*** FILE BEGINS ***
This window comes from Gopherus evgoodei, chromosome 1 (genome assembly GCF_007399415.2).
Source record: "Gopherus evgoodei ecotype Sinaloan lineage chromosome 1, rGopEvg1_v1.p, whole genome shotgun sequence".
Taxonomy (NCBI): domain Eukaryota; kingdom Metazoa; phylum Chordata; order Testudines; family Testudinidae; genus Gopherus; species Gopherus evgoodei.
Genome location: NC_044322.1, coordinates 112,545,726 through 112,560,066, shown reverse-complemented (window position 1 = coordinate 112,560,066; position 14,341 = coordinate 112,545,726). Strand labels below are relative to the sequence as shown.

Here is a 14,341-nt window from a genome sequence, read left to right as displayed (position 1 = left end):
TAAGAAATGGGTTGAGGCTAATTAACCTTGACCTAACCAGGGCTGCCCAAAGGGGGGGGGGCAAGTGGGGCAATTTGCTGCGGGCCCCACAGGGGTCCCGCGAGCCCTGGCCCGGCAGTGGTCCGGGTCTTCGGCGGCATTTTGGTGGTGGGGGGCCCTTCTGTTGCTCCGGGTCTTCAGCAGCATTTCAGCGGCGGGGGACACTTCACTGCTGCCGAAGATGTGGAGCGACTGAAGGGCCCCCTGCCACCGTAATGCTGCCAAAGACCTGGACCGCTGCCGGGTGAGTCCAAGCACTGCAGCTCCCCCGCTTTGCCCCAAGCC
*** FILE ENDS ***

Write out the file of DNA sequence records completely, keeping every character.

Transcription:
This window comes from Gopherus evgoodei, chromosome 1 (genome assembly GCF_007399415.2).
Source record: "Gopherus evgoodei ecotype Sinaloan lineage chromosome 1, rGopEvg1_v1.p, whole genome shotgun sequence".
Taxonomy (NCBI): domain Eukaryota; kingdom Metazoa; phylum Chordata; order Testudines; family Testudinidae; genus Gopherus; species Gopherus evgoodei.
Genome location: NC_044322.1, coordinates 112,545,726 through 112,560,066, shown reverse-complemented (window position 1 = coordinate 112,560,066; position 14,341 = coordinate 112,545,726). Strand labels below are relative to the sequence as shown.

Here is a 14,341-nt window from a genome sequence, read left to right as displayed (position 1 = left end):
TAAGAAATGGGTTGAGGCTAATTAACCTTGACCTAACCAGGGCTGCCCAAAGGGGGGGGGGCAAGTGGGGCAATTTGCTGCGGGCCCCACAGGGGTCCCGCGAGCCCTGGCCCGGCAGTGGTCCGGGTCTTCGGCGGCATTTTGGTGGTGGGGGGCCCTTCTGTTGCTCCGGGTCTTCAGCAGCATTTCAGCGGCGGGGGACACTTCACTGCTGCCGAAGATGTGGAGCGACTGAAGGGCCCCCTGCCACCGTAATGCTGCCAAAGACCTGGACCGCTGCCGGGTGAGTCCAAGCACTGCAGCTCCCCCGCTTTGCCCCAAGCC